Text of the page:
There are many facets to creating award winning cannabis concentrates. This article explores the basics of material preservation and its effect on producing high quality extracts.
The Basics of Terpenes & Material Preservation
The cannabis plant’s smells and flavors are created by naturally occurring terpenes. Terpenes are a large group of volatile, unsaturated hydrocarbons found in the essential oils of plants. In the case of cannabis, terpenes contribute to thousands of diverse smells and flavors.
The retention of terpenes is also a crucial part of any hemp or cannabis extraction process as it contributes to not only flavor and smell, but also its pharmacological effects.
Because terpenes are so essential to making professional extract, it is very important that the material preparation process has terpene preservation top of mind. In order to get the largest diversity of terpenes, it should be noted to use the whole plant while excluding its low cannabinoid containing parts (fan leaves, stems, and roots).
In the ideal situation, you want to completely preserve the original essence of the plant. Things like drying, oxidation and heat degrade the natural smells and flavors of the plant. Aged material that has been stored and stockpiled by growers often lacks luster in the terpene department. Hence, you want to avoid such material degradation in your professional extraction process.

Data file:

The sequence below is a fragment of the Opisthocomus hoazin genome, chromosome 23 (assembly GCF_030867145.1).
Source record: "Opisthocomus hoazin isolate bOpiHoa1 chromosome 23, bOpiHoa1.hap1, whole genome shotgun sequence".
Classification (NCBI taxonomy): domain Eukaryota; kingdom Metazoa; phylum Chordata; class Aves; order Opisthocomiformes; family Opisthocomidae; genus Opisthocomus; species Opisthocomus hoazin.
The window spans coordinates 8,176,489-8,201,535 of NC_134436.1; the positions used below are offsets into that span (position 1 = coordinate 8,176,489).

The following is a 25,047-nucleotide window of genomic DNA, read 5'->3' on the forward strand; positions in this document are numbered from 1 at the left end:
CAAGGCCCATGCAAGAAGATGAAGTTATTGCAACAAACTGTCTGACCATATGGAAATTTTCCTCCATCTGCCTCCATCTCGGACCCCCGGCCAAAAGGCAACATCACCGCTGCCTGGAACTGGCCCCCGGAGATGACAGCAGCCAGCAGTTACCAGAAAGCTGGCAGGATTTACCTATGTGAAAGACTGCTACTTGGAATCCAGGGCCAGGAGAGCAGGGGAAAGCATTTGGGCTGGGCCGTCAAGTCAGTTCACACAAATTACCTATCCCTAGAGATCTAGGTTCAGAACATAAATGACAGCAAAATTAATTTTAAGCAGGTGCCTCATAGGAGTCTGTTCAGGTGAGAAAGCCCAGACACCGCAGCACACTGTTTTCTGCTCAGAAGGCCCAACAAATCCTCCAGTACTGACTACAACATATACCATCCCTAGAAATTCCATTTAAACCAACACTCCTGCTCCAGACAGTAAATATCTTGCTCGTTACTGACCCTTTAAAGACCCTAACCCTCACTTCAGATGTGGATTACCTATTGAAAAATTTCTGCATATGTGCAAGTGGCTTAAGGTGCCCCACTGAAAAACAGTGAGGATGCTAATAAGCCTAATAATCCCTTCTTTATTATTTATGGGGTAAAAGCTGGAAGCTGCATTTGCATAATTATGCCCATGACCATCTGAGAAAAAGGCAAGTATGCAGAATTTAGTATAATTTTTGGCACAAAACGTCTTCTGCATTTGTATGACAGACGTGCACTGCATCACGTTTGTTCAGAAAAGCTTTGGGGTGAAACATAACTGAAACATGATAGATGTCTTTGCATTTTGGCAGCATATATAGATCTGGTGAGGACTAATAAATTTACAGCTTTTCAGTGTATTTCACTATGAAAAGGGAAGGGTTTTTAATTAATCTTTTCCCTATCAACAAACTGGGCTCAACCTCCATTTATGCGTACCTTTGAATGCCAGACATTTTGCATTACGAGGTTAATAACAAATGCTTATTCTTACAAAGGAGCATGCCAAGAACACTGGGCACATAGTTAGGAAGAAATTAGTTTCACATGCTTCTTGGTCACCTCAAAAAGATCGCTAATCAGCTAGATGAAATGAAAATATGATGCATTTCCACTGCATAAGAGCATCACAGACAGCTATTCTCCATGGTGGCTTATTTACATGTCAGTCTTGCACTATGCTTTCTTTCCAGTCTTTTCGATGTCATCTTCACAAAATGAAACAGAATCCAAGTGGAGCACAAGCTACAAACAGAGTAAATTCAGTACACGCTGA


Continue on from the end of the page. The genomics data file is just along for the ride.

Freeze It! Live Resin Makes Better Concentrate
Most extraction companies have heard of, and many have integrated, a process called “live resin”. Simply put, live resin involves freezing freshly trimmed cannabis and, upon becoming frozen in about 24 – 36 hours, immediately thereafter extracting the material. This process is designed to preserve terpenes and prevent the aforementioned drying, oxidation, and heat that degrade terpenes. The result? Almost always a superior extract.